The models on the cover are close to how I depicted Noah and Echo in my mind, and I think it represents their relationship well.

Noah and Echo were two fantastic characters! Echo is a troubled teen girl, but I didn’t feel any of the usual rather annoying teen problems. Through Echo we tackle the issues of mental health and the view of the world. We look at the social pariah status she obtains from rumours and how popular people who were once her friends discard her for her choices. I think McGarry crafts Echo’s character to tackle issues in society in an emotional and realistic way. Not only does Echo move along a real journey over the book, I felt like I connected with her whilst reading.

We constantly split between both Echo and Noah’s perspective and this disrupted me at first, but then it began to flow really well and integrate the emotional response of both teens to get a rounded view on the plot.

Noah is a bad boy. However he has a side that is really in need of comfort. I’ve seen people point out that not everybody in foster care can end up in such a situation, but obviously his parents death had a profound effect upon his life and thus crafted his lifestyle choices. I don’t think Noah is a stereotyped foster care case, but he is a representation of a population of children that fall through the cracks in the care system. I found Noah suave and cheeky and whilst his mind might have been sex focused, he never pushed Echo passed a point she didn’t want to. He also stopped things when he recognised her inexperience which I really enjoyed seeing because it showed that teenage guys can be responsible.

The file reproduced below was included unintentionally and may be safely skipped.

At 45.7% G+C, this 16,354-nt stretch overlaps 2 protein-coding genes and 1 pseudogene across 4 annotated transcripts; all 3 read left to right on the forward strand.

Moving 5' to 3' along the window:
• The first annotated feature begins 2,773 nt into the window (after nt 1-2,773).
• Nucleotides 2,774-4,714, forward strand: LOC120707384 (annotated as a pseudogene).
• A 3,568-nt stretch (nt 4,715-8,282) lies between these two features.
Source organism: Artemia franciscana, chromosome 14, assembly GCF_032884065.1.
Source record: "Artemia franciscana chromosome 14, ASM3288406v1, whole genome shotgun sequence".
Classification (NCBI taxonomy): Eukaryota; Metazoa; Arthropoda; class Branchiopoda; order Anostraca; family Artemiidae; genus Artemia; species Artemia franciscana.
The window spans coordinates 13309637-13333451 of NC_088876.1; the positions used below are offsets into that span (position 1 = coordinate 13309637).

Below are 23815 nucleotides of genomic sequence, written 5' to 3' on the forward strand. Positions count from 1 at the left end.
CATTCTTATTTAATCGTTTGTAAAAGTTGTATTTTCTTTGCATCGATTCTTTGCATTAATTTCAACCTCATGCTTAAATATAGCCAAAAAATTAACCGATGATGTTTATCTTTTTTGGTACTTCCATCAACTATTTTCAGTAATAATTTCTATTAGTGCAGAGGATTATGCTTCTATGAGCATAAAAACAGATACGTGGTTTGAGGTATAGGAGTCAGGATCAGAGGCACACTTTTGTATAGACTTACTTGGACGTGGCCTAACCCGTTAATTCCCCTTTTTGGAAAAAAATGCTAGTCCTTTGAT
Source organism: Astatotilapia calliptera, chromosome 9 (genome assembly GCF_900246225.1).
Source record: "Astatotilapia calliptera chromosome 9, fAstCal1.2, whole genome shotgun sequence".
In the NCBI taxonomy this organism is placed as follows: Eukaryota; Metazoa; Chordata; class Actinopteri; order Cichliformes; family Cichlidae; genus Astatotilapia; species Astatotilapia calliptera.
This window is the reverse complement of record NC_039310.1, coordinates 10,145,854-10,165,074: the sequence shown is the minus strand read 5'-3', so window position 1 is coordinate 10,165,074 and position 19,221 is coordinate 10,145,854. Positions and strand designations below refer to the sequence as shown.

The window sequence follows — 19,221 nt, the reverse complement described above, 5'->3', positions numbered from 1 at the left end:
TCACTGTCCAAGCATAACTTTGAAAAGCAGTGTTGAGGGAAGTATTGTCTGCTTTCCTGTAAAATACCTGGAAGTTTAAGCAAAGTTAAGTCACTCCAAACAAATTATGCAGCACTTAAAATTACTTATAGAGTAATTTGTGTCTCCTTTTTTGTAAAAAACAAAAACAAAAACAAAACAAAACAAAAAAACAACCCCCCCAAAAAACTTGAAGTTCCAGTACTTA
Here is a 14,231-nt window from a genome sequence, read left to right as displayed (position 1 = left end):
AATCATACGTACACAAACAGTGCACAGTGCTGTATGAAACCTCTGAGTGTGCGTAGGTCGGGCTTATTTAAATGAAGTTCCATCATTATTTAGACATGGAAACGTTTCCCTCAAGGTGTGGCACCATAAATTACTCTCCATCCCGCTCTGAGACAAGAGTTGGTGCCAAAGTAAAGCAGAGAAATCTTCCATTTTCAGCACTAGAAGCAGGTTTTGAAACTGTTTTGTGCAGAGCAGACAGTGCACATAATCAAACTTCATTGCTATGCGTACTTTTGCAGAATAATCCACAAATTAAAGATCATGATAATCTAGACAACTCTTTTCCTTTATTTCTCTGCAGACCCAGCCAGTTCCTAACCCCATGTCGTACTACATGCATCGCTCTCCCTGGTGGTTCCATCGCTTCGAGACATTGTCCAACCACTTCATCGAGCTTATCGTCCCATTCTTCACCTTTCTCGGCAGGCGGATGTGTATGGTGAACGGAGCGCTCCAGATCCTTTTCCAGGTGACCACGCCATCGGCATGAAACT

They are two very endearing characters and their search for “normality” and a place to call safe and home is something that everybody wants and McGarry really brought this contemporary young-adult novel down to a level that could connect across the young to the slightly older generations! Whilst I wouldn’t recommend this book to my nan, I’d say anybody up to your thirties/forties is still likely to enjoy this!